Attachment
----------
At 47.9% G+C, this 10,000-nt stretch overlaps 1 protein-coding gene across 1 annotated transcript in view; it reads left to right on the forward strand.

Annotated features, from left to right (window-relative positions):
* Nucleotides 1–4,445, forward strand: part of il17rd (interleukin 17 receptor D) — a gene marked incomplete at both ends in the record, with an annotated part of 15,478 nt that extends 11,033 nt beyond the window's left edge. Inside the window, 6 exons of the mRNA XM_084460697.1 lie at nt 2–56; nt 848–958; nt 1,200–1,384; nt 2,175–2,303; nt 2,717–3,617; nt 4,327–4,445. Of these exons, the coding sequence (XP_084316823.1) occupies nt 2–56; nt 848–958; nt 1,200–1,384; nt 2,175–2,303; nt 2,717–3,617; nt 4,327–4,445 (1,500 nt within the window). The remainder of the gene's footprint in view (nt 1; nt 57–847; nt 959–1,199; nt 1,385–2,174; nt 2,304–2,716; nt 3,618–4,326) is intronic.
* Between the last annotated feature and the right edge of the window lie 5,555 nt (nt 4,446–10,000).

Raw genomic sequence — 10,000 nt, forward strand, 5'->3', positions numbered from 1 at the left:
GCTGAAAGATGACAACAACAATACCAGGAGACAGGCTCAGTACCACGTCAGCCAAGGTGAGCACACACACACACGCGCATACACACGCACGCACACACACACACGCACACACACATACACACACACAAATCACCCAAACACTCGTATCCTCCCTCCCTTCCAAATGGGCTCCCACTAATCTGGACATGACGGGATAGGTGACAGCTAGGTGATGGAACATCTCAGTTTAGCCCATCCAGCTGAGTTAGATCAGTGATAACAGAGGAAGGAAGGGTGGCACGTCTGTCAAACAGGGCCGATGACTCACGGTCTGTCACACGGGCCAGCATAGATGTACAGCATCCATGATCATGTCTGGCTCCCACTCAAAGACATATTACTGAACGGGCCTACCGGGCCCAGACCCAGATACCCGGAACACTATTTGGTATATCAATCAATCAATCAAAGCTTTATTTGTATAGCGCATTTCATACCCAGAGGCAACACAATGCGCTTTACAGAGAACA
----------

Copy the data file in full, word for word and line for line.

At 47.9% G+C, this 10,000-nt stretch overlaps 1 protein-coding gene across 1 annotated transcript in view; it reads left to right on the forward strand.

Annotated features, from left to right (window-relative positions):
* Nucleotides 1–4,445, forward strand: part of il17rd (interleukin 17 receptor D) — a gene marked incomplete at both ends in the record, with an annotated part of 15,478 nt that extends 11,033 nt beyond the window's left edge. Inside the window, 6 exons of the mRNA XM_084460697.1 lie at nt 2–56; nt 848–958; nt 1,200–1,384; nt 2,175–2,303; nt 2,717–3,617; nt 4,327–4,445. Of these exons, the coding sequence (XP_084316823.1) occupies nt 2–56; nt 848–958; nt 1,200–1,384; nt 2,175–2,303; nt 2,717–3,617; nt 4,327–4,445 (1,500 nt within the window). The remainder of the gene's footprint in view (nt 1; nt 57–847; nt 959–1,199; nt 1,385–2,174; nt 2,304–2,716; nt 3,618–4,326) is intronic.
* Between the last annotated feature and the right edge of the window lie 5,555 nt (nt 4,446–10,000).

Raw genomic sequence — 10,000 nt, forward strand, 5'->3', positions numbered from 1 at the left:
GCTGAAAGATGACAACAACAATACCAGGAGACAGGCTCAGTACCACGTCAGCCAAGGTGAGCACACACACACACGCGCATACACACGCACGCACACACACACACGCACACACACATACACACACACAAATCACCCAAACACTCGTATCCTCCCTCCCTTCCAAATGGGCTCCCACTAATCTGGACATGACGGGATAGGTGACAGCTAGGTGATGGAACATCTCAGTTTAGCCCATCCAGCTGAGTTAGATCAGTGATAACAGAGGAAGGAAGGGTGGCACGTCTGTCAAACAGGGCCGATGACTCACGGTCTGTCACACGGGCCAGCATAGATGTACAGCATCCATGATCATGTCTGGCTCCCACTCAAAGACATATTACTGAACGGGCCTACCGGGCCCAGACCCAGATACCCGGAACACTATTTGGTATATCAATCAATCAATCAAAGCTTTATTTGTATAGCGCATTTCATACCCAGAGGCAACACAATGCGCTTTACAGAGAACA